The infamous "rocks fall, everyone dies" trope has never seemed quite so relevant. A group of American and European researchers recently confirmed that it was indeed a flaming chunk of rock—and not a cadre of malevolent aliens—that wiped out the dinosaurs 66 million years ago. Sort of.
According to ExtremeTech, the culprit was an asteroid that measured roughly 15 kilometers (9.3 miles) across. When it crashed into Chicxulub, it left an crated 180-kilometers (about 112-miles) wide and released about 420 zettajoules of energy (that's two million times stronger than the largest thermonuclear device we humans have ever used).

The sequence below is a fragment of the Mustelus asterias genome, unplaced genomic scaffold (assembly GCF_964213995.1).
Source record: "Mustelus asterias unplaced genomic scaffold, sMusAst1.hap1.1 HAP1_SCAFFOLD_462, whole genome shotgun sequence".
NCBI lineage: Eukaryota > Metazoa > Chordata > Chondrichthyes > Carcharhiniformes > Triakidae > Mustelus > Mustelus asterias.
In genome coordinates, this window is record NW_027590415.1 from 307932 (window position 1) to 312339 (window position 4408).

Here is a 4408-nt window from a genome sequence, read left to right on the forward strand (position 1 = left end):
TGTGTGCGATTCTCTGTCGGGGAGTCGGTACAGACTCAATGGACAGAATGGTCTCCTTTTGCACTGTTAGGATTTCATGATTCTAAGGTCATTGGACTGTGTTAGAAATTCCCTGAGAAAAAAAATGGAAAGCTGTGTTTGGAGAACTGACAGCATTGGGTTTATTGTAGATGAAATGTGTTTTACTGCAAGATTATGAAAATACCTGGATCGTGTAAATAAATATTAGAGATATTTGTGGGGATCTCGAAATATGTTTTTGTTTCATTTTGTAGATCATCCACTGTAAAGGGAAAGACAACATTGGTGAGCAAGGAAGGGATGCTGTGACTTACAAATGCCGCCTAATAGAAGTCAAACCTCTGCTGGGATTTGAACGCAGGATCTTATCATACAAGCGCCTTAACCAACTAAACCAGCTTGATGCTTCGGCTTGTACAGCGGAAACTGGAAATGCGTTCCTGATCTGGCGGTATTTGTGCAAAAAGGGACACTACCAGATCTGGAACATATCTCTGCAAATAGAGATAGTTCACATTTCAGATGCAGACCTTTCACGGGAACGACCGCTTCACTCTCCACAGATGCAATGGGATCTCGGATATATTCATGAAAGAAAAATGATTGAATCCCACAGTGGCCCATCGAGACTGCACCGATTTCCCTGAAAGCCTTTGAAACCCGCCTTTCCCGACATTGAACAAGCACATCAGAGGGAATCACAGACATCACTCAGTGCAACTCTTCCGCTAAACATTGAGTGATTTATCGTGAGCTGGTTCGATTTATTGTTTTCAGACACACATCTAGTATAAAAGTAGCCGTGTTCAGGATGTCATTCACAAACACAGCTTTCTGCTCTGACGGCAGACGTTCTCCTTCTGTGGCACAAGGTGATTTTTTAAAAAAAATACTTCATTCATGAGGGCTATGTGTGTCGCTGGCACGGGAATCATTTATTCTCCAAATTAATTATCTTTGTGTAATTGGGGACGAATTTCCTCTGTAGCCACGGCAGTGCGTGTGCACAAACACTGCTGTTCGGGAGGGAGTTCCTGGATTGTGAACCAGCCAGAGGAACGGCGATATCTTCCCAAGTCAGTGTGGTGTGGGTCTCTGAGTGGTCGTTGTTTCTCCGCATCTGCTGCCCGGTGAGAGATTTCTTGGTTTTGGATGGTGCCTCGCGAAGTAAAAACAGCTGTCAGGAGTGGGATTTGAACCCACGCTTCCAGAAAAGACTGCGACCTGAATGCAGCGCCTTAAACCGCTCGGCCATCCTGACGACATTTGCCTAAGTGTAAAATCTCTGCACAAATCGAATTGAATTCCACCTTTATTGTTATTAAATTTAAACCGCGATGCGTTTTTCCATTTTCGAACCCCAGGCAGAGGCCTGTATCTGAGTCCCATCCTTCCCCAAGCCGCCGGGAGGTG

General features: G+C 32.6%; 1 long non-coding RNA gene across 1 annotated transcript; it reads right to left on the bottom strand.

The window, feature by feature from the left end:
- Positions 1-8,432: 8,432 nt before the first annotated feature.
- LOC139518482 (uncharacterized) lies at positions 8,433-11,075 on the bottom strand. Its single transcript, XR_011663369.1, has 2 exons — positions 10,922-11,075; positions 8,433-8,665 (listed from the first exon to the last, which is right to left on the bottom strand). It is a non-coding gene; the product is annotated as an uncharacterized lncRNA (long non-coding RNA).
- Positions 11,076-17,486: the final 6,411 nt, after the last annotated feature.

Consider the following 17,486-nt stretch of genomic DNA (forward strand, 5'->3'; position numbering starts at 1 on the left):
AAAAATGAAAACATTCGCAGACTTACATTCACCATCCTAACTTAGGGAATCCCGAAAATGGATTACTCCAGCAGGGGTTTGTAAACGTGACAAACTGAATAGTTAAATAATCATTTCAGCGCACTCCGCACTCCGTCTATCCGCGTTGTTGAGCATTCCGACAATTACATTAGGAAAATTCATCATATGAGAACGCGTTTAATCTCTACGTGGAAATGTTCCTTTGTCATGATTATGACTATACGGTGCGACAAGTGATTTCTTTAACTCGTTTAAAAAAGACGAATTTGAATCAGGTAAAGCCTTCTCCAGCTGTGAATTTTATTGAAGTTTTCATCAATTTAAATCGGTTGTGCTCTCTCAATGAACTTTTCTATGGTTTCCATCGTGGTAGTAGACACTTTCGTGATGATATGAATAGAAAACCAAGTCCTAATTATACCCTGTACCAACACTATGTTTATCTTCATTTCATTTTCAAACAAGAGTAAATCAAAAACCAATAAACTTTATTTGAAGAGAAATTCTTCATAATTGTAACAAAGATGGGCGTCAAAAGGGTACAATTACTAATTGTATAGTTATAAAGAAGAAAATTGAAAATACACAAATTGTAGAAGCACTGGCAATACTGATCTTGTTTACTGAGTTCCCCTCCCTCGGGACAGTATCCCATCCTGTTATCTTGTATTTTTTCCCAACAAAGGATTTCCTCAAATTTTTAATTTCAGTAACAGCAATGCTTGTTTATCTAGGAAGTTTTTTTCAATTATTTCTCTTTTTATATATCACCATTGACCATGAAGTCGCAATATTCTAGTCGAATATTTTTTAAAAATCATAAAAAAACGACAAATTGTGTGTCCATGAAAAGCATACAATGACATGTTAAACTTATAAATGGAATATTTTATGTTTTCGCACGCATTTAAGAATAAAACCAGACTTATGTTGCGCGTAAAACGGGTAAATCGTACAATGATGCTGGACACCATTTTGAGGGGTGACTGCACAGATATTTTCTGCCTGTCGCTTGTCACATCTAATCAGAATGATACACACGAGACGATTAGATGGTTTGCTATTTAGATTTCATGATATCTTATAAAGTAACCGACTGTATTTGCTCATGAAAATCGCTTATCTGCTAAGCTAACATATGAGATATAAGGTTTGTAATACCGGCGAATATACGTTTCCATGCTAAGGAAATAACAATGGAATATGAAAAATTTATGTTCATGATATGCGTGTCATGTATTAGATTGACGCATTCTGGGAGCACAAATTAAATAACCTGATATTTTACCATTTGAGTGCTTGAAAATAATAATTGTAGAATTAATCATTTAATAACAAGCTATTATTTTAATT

Impressive as all that may sound, there was previously not quite enough evidence to show that the Chicxulub impact was what caused the Cretaceous-Paleogene extinction—until now, that is.
After re-testing debris from Chicxulub, the aforementioned crew of scientists discovered that impact occured somewhere between 66.03 and 66.04 million years ago, something that places it within the same time frame as the Cretaceous-Paleogene extinction schedule.
As Sherlock Holmes probably would have phrased it... geology, my dear Watson.
This story, "Scientists confirm that an asteroid finished off the dinosaurs" was originally published by TechHive.